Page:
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OReilly learning UNIX for mac OS x panther dec 2003 ISBN 0596006179










TableofContents
Index
Reviews
ReaderReviews
Errata
Academic

LearningUnixforMacOSXPanther
ByBrianJepson,DaveTaylor

Publisher :O'Reilly
PubDate :December2003

ISBN :0-596-00617-9
Pages :184

Thiscompactbookprovidesauser-friendly
tourfortheuninitiatedoftheMacUnixbase.
YoucansafelyexploreTerminaland
familiarizeyourselfwiththecommandline,
learningasyougoaboutthehundredsof
UnixprogramsthatcomewithyourMac.
You'llbegintounderstandthepowerand


flexibilityofUnix.AndifUnixisn'tnewto
you,you'lldiscoverhowittranslatesintothis
latestMacincarnation.UpdatedtocoverMac
OSXPanther(MacOSX10.3),thisbookwill
keepyoucurrentwiththelatestfeaturesof
yourMac.











TableofContents
Index
Reviews
ReaderReviews
Errata
Academic

LearningUnixforMacOSXPanther
ByBrianJepson,DaveTaylor

Publisher :O'Reilly


PubDate :December2003
ISBN :0-596-00617-9
Pages :184


Copyright

Preface
Audience

WhoThisBookIsNotFor




ABriefHistory




InterfacestoUnix




UsingCodeExamples




TheEvolutionofThisBook

VersionsofUnix
ConventionsUsedinThisBook
CommentsandQuestions
AcknowledgmentsforDaveTaylor




AcknowledgmentsforBrianJepson


Chapter1.GettingIntoUnix
Section1.1.WhyUseUnix?

Section1.2.LaunchingTerminal




Section1.3.CustomizingYourShellEnvironment
Section1.4.FurtherCustomization


Chapter2.UsingtheTerminal
Section2.1.WorkingwiththeTerminal

Section2.2.SyntaxofaUnixCommandLine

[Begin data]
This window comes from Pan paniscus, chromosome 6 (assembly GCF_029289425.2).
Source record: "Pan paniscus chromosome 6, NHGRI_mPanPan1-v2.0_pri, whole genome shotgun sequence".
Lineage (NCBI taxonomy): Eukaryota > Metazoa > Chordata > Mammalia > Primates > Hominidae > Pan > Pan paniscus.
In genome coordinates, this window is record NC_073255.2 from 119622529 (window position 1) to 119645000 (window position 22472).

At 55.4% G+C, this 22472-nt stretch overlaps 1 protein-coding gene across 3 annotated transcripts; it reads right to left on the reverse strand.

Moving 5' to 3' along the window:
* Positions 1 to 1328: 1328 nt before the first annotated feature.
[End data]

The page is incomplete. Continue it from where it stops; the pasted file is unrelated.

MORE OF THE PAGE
Section2.3.TypesofCommands
Section2.4.TheUnresponsiveTerminal


Chapter3.UsingUnix
Section3.1.TheMacOSXFilesystem

Section3.2.ProtectingandSharingFiles




Section3.3.SuperuserPrivilegeswithsudo
Section3.4.ExploringExternalVolumes


Chapter4.FileManagement
Section4.1.FileandDirectoryNames

Section4.2.FileandDirectoryWildcards




Section4.3.CreatingandEditingFiles



Section4.5.ManagingFiles

Section4.4.ASimplerviAlternative:Pico


Chapter5.Printing
Section5.1.FormattingandPrintCommands

Section5.2.Non-PostScriptPrinters


Chapter6.RedirectingI/O
Section6.1.StandardInputandStandardOutput

Section6.2.PipesandFilters


Chapter7.Multitasking
Section7.1.RunningaCommandintheBackground

Section7.2.CheckingonaProcess



Section7.3.CancelingaProcess


Chapter8.AccessingtheInternet
Section8.1.RemoteLogins

Section8.2.TransferringFiles


Chapter9.OfWindowsandDownloads
Section9.1.X11

Section9.2.Fink





Section9.3.SomePicks


Chapter10.WheretoGofromHere
Section10.1.Documentation

Section10.2.ShellAliasesandFunctions






Section10.3.Programming
Section10.4.MorePossibilities:PerlandPython
Colophon
Index


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Preface
MacOSX(pronounced"MacOSTen"),thelatestincarnationof
theMacintoshoperatingsystem,isaradicaldeparturefrom
previousversions.Notonlyisthereawholenewlookandfeel
onthesurface,therearealsohugedifferencesunderthehood.
Alltheold,familiarMacintoshsystemsoftwarehasbeen
replacedwithanotheroperatingsystem,calledUnix.Unixisa
multiuser,multitaskingoperatingsystem.Beingmultiuser
meansMacOSXallowsmultipleuserstosharethesame
system,eachhavingtheabilitytocustomizetheirdesktop,
createfilesthatcanbekeptprivatefromotherusers,andmake
settingsthatwillautomaticallyberestoredwheneverthat
personusesthecomputer.BeingmultitaskingmeansMacOSX
caneasilyrunmanydifferentapplicationsatthesametime,
andthatifoneapplicationcrashesorhangs,theentiresystem
doesn'tneedtoberebooted.
ThefactthatMacOSXisUnixunderthehooddoesn'tmatterto
userswhosimplywanttouseitsslickgraphicalinterfacetorun
theirapplicationsormanagetheirfiles.Butitopensupworlds
ofpossibilitiesforuserswhowanttodigalittledeeper.The
Unixcommand-lineinterface,whichisaccessiblethroughaMac
applicationintheUtilitiesfoldercalledTerminal,providesan
enormousamountofpowerforintermediateandadvanced
users.What'smore,onceyou'velearnedtouseUnixinMacOS
X,you'llalsobeabletousethecommandlineinotherversions
ofUnixortheUnix-compatibleLinux.
ThisbookisdesignedtoteachthebasicsofUnixtoMacintosh
users.Wetellyouhowtousethecommandline(whichUnix
usersrefertoas"theshell")andthefilesystem,aswellas